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ET Awful Donating Member (1000+ posts) Send PM | Profile | Ignore Tue Jan-11-05 11:32 AM
Response to Original message
6. It's VERY easy to do, I've built dozens of them.
Edited on Tue Jan-11-05 11:33 AM by ET Awful
Just finished one last week as a matter of fact.

Depending on what you're planning, two good resources that I can think of right off are www.amdmb.com and www.hardocp.com

Both have forums where you can discuss hardware, get advice, etc. Just be prepared to be a bit overwhelmed at first with the technical level of what they say. Once you explain you're a novice, they'll tone it down.

It's not hard to do though.

A good source for the parts is newegg.com Excellent prices, and good customer service. I've been using them for about 4 years and have only had one issue (they shipped late when I was working on a deadline, and the part, through no fault of theres, was defective, so I had to return it).

Go for it though. Once you've built one, you'll be reluctant to ever buy an off the shelf PC again.
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last1standing Donating Member (1000+ posts) Send PM | Profile | Ignore Tue Jan-11-05 11:34 AM
Response to Original message
8. I build all of my systems.
It can be as expensive or as cheap as you decide and the end product is so much better than any of the cookie cutter computers out there because the equipment you get is usually of a much higher grade.

I've been going to www.newegg.com for my parts lately. If anyone knows of another reputable source that's cheaper, let me know. :)

Anyway, if you need any advice on what parts to use, PM me and I'll be glad to offer any help I can.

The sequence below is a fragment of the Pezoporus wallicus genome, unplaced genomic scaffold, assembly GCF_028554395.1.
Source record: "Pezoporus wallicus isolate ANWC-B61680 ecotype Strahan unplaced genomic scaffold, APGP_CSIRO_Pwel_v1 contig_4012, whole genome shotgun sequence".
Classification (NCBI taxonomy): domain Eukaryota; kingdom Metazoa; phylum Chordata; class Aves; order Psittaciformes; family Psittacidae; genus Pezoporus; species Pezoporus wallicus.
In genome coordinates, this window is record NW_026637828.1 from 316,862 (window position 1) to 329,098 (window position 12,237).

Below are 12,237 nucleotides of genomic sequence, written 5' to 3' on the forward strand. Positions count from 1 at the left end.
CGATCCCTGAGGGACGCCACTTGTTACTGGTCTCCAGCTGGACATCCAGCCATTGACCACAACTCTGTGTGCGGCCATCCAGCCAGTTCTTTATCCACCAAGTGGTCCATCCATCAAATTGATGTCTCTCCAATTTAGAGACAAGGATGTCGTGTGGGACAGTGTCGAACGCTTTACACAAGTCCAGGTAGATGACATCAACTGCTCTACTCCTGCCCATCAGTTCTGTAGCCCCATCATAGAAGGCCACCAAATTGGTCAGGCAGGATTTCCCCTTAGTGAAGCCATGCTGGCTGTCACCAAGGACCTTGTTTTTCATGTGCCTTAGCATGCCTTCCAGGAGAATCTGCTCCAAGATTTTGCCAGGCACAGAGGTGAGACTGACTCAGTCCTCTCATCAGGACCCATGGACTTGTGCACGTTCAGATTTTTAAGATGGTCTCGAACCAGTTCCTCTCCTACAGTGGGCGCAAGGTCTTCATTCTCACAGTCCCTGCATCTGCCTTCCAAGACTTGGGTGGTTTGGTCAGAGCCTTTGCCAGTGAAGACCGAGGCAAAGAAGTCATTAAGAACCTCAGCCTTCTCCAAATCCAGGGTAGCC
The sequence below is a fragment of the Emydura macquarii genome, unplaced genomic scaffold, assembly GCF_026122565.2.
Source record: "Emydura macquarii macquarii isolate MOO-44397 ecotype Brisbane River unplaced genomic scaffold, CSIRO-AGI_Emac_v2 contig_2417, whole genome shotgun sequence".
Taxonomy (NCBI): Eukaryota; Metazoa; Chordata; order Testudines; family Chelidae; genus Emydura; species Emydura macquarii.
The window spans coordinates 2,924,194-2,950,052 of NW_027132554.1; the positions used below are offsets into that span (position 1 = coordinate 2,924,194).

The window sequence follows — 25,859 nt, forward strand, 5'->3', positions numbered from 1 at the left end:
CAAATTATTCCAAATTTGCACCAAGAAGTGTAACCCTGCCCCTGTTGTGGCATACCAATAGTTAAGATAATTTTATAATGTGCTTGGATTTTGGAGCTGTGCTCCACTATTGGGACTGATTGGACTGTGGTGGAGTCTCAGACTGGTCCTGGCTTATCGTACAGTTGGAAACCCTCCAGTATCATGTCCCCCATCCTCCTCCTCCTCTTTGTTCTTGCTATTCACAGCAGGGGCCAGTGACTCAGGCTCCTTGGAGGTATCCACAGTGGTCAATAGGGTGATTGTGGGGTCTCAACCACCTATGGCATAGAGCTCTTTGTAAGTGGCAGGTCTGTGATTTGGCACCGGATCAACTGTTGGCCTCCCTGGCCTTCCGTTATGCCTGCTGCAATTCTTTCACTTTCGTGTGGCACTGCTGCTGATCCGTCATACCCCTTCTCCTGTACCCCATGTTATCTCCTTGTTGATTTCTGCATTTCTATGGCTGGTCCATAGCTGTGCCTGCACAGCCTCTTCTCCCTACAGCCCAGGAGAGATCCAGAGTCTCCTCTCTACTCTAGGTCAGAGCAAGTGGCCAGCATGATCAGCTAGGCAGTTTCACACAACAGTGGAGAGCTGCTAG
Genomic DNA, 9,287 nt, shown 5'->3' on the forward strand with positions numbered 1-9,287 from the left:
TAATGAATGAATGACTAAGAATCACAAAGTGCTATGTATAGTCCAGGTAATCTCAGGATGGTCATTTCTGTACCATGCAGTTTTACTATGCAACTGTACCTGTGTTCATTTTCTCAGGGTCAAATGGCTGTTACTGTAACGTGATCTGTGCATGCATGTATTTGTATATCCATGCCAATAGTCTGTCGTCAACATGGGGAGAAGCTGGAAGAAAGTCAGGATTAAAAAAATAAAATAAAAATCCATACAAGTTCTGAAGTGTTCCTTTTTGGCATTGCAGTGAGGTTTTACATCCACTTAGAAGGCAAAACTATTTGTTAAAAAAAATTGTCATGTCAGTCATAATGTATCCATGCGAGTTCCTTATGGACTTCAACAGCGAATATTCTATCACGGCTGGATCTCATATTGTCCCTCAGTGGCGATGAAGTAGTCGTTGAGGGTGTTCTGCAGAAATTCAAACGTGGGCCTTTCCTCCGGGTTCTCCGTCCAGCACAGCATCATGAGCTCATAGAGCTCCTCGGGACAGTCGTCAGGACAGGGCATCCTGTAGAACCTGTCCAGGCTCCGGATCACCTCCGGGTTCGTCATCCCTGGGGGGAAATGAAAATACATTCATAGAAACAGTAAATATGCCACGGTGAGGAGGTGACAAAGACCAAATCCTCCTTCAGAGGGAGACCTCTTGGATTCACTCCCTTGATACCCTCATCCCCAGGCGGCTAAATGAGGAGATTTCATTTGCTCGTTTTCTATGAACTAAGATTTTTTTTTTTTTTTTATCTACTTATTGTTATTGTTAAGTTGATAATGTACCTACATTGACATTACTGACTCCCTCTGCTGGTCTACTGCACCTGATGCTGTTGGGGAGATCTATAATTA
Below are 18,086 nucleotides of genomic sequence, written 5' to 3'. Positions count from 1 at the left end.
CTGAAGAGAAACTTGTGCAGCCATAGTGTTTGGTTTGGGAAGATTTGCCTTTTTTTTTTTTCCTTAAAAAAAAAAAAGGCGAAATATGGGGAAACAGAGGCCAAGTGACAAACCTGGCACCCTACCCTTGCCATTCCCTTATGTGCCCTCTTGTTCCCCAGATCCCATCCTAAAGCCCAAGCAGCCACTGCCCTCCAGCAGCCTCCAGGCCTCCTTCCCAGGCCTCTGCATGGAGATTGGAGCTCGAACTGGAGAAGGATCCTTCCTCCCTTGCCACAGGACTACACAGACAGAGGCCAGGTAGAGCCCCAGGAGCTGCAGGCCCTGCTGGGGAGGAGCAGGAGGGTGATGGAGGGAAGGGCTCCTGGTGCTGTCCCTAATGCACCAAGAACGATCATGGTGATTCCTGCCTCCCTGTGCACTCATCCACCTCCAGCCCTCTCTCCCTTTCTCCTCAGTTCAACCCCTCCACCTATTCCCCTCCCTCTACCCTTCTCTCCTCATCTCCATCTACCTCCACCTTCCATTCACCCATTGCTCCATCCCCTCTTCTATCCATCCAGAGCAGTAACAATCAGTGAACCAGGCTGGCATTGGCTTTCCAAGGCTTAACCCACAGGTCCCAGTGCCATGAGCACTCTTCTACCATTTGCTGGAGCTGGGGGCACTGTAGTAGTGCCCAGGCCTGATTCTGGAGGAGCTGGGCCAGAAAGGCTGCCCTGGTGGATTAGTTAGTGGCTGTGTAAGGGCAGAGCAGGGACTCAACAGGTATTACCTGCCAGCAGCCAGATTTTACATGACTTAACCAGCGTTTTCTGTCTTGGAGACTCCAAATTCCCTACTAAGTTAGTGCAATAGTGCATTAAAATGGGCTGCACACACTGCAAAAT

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qnr Donating Member (1000+ posts) Send PM | Profile | Ignore Tue Jan-11-05 11:39 AM
Response to Original message
10. I do it all the time. I try to buy at salvage places, like Mardens
in Maine, Walls in Oklahoma. I've bought 120g drives for $20 that way (doesn't happen often, but I keep my eyes open)
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burythehatchet Donating Member (1000+ posts) Send PM | Profile | Ignore Tue Jan-11-05 11:42 AM
Response to Original message
11. This is why you gotta love DU
Edited on Tue Jan-11-05 11:42 AM by burythehatchet
within 20 minutes you've provided enough info to get this done.

Thanks to all.
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lpbk2713 Donating Member (1000+ posts) Send PM | Profile | Ignore Tue Jan-11-05 11:59 AM
Response to Original message
13. I wouldn't do it any other way.
I have homebuilt my last several PC's. That way you get a new PC at a minimal expense. I reuse what doesn't need to be upgraded (like a CD Burner or an Ethernet card) and only pay for what I really need to upgrade (mobo, processor, new type of RAM). Where you really save is on installing the software that you have on discs on hand. A good part of the price you pay for a PC off the shelf is in licensing fees. No sense in paying for it twice if you already have it.